Have you ever lied on your CV to secure a job you desire?
Well it turns out that over half of UK workers have bent the truth to land a coveted job role.
Our new survey has revealed that a whopping 55% of workers have either fibbed or withheld important information when completing either a CV or job application form.
One in four workers go that extra step further to strengthen their chances by listing a friend as a reference, instead of a former employer to cover up their performance or other discrepancies from their previous role.
Our study was conducted to discover how honest workers are with their employers, and we further uncovered that female employees were more likely to lie than their male counterparts.
Men on the other hand were more likely to embellish on their current salary to a new employer.
Lies for 23% of employees are money motivated as they want to obtain a higher salary.
However, lying to employers doesn’t always come with its benefits. 32% of fibbers got caught out when they finally got the job, and half of them were sent to conduct additional training so the investment in them wasn’t wasted.
In embarrassing circumstances, a third of those caught were forced to take a pay cut whilst the same number were forced to leave their roles.
A fortunate 12% were able to get away with their fibs despite being confronted by their employer.
Sometimes fibbers can be sympathised with, as 15% of UK workers struggle to find their perfect position despite being employed by ten plus companies. Our poll also revealed that the average employee has been in five jobs since finishing higher education.
Only 34% of workers have stayed in the same job for two years, whilst a measly 5% have been able to stay in the same job since they finished school.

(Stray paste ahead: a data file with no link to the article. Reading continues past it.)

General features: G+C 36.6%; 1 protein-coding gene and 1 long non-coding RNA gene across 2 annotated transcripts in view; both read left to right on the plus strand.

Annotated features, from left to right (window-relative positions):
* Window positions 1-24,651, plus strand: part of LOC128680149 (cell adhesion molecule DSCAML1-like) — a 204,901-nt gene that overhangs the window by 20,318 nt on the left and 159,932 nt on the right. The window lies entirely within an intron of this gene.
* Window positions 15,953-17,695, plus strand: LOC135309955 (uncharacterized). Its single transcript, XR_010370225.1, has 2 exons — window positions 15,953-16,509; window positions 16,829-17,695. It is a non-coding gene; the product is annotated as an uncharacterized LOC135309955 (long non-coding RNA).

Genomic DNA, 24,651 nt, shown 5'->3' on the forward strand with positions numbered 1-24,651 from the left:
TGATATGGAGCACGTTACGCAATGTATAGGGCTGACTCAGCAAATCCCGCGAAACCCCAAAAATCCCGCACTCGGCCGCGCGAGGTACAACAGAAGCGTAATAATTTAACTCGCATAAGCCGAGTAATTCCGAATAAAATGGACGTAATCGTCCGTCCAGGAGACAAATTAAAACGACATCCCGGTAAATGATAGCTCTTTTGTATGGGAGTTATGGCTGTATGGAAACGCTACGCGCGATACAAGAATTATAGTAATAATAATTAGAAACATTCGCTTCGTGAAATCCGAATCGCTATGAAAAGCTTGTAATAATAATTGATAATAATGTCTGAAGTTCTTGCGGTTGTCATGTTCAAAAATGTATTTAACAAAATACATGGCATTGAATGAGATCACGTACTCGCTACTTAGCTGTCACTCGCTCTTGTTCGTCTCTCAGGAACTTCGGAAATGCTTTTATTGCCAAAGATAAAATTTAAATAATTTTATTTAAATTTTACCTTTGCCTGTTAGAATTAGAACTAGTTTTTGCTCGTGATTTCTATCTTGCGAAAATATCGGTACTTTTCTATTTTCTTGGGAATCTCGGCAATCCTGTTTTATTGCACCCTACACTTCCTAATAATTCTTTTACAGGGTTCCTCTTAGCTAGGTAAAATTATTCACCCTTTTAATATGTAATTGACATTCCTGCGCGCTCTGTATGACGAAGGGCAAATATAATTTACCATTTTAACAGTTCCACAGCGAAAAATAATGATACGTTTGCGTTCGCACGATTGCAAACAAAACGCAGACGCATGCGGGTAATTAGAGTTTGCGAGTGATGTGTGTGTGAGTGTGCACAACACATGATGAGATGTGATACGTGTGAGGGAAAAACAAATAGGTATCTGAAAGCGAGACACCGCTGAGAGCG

Those in charge of recruitment don’t have the wool pulled over their eyes easily, as 61% have previously suspected a candidate of bending the truth on their application or CV.
7% of recruiters have responded by binning an application, but three quarters prefer to grill the candidate on the things they struggle to believe.
A recruiter we questioned confessed to reading a CV which claimed a potential employee was self-employed, but after background checks were completed it was revealed that the candidate had a spell in prison instead!
Another said that a potential candidate had claimed they ran a nursery that never existed in the first place.
The survey has certainly revealed some of the worst qualities of potential employees and reiterates the importance of having a detailed overview of a candidate’s job performance and background.
Our advice for potential employees would be to always be honest with your job applications to ensure you aren’t caught out by an embarrassing mishap.
Featured Image Credit: iStockPhoto.com / jamesteohart (Via Custard Online Marketing)